Tracking the Drug Facts Box
The pharmaceutical industry spent over $5 billion on direct-to-consumer (DTC) advertising for prescription drugs in 2007—over half the entire U.S. Food and Drug Administration's budget for that year, according to a study by DMS physician-researchers Lisa Schwartz, Steven Woloshin, and H. Gilbert Welch. According to another study, average American television viewers spend more time watching DTC ads—up to 16 hours per year, or two and half minutes per day—than they spend with their primary care physician. The ads are full of information about risk factors and side effects, but they include little data on how well a drug works, say Schwartz, Woloshin, and Welch. Read More...
- Inside the Drug Facts Box (see "Video" section)
Text and Images
Note: The names of the drugs in the following examples are made up, but the data is real.
- Drug facts box for Maxtor, a drug to relieve heartburn
Scan of advertisement for Maxtor
- Drug facts box for Amcid, a drug that reduces blood clotting
Scan of advertisement for Amcid
- Drug facts box for Concor, a drug that lowers cholesterol
Scan of advertisement for Concor
A list of some of the many articles about direct-to-consumer advertising for prescription drugs and communicating health statistics to the public:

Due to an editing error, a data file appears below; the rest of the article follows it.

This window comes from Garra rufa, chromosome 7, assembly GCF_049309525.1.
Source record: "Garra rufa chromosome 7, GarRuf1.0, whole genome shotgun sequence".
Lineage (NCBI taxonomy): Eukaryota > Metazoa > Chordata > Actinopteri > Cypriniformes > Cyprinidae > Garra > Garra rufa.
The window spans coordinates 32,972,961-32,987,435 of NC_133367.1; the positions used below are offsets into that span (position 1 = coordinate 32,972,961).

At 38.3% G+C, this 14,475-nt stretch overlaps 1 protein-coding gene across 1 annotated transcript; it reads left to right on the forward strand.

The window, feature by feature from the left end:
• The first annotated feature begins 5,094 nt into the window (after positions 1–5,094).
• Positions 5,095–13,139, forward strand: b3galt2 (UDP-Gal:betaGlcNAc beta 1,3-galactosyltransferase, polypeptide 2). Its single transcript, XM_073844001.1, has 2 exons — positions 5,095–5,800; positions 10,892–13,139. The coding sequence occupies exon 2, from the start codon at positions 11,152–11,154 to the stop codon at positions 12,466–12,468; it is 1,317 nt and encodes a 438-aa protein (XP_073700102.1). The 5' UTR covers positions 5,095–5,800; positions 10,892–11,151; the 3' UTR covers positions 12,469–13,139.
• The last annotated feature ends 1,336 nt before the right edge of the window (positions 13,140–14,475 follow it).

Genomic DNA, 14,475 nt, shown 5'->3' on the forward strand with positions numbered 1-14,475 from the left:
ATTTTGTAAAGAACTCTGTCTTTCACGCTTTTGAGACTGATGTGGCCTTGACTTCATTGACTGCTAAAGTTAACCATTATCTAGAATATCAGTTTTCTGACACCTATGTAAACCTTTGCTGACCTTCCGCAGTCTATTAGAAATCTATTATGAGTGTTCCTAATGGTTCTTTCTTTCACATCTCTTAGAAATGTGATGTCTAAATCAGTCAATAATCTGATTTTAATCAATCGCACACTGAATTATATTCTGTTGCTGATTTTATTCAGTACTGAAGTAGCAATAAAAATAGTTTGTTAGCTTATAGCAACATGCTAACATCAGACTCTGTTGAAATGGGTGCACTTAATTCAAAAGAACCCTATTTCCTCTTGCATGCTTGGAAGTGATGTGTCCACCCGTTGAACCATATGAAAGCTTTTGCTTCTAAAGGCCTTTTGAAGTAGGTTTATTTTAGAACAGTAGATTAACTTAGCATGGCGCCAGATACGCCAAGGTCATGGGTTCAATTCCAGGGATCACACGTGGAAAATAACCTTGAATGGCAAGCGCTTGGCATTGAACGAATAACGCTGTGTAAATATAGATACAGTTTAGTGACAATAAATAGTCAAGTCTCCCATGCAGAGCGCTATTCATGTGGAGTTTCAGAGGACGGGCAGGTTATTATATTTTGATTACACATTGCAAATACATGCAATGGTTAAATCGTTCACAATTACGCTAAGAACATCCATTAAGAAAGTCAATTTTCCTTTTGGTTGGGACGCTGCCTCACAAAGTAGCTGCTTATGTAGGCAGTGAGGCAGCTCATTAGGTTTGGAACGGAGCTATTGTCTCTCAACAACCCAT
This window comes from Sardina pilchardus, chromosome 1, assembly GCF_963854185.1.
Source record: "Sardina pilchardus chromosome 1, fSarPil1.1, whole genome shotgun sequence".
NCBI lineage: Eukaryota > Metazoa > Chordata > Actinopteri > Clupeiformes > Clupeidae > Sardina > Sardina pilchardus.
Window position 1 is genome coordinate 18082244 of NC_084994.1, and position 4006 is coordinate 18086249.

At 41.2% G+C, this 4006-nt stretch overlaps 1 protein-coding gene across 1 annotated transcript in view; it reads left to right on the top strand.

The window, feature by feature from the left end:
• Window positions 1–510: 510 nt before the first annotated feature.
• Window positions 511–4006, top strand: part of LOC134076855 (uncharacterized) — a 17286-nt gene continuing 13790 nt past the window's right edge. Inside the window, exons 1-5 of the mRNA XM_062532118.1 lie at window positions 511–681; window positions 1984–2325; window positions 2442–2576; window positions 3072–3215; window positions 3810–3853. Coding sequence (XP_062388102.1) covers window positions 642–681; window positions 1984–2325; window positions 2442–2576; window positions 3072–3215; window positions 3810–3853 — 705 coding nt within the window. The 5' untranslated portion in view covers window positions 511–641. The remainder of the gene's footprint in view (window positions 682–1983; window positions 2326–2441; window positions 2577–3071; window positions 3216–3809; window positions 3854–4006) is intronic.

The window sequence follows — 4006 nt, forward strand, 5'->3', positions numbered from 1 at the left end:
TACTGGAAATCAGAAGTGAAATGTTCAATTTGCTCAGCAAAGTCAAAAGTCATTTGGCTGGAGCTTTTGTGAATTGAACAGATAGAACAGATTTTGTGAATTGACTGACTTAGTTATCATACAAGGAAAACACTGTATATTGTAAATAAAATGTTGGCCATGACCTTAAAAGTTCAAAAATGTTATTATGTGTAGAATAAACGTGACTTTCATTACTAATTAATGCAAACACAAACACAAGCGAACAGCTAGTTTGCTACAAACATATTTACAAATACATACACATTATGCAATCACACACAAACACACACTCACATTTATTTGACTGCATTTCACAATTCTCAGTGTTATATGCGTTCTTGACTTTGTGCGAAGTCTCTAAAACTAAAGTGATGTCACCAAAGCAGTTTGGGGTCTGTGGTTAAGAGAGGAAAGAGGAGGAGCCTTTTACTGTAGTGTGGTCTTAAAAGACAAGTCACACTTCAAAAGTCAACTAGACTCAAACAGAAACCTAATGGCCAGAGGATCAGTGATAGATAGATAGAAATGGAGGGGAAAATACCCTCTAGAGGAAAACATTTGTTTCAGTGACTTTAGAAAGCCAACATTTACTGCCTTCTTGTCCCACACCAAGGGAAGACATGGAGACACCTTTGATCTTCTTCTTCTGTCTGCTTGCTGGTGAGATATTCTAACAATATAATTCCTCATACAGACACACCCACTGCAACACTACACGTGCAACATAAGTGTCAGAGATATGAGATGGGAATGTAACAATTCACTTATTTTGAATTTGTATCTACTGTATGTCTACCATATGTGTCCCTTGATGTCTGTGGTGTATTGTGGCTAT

- 2009, Woloshin, Steven; Lisa Schwartz; and H. Gilbert Welch, "Using a Drug Facts Box to Communicate Drug Benefits and Harms," Annals of Internal Medicine 150 (8): 516-527.
- 2008, Avorn, Jerry, "Drug warnings that can cause fits—communicating risks in a data-poor environment," New England Journal of Medicine 359 (10): 991-4.
- 2007, Woloshin, Steven; Lisa Schwartz; and H. Gilbert Welch, "The effectiveness of a primer to help people understand risk," Annals of Internal Medicine 146 (4): 256-265.
- 2007, Woloshin, Steven; Lisa Schwartz; and H. Gilbert Welch, "The drug facts box: providing consumers with simple tabular data on drug benefit and harm," Medical Decision Making 27 (5): 655-662.
- 2007, Kallen, Alexander, et al., "Direct-to-consumer advertisements for HIV antiretroviral medications: a progress report," Health Affairs 26 (5): 1392-1398.
- 2007, Frosch, Dominick, et al., "Creating demand for prescription drugs: a content analysis of television direct-to-consumer advertising," Annals of Family Medicine 5: 6-13.
- 2007, Davis, Joel, "Consumers' preferences for the communication of risk information in drug advertising," Health Affairs 26 (3): 863-870.
- 2007, Davis, Joel, "The effect of qualifying language on perceptions of drug appeal, drug experience, and estimates of side-effect incidence in DTC advertising," Journal of Health Communication 12 (7): 607-622.
- 2005, Kravitz, Richard, et al., "Influence of patients' requests for direct-to-consumer advertised antidepressants," JAMA 293 (16): 1995-2002.
- 2004, Woloshin, Steven; Lisa Schwartz; and H. Gilbert Welch, "The value of benefit data in direct-to-consumer drug ads," Health Affairs web exclusive.
- 2001, Woloshin, Steven, et al., "Direct-to-consumer advertisements for prescription drugs: what are Americans being sold?" Lancet 358 (9288): 1141-1146.
- 2000, Bell, Robert, et al., "The educational value of consumer-targeted prescription drug print advertising," 49 (12): 1092-1098.
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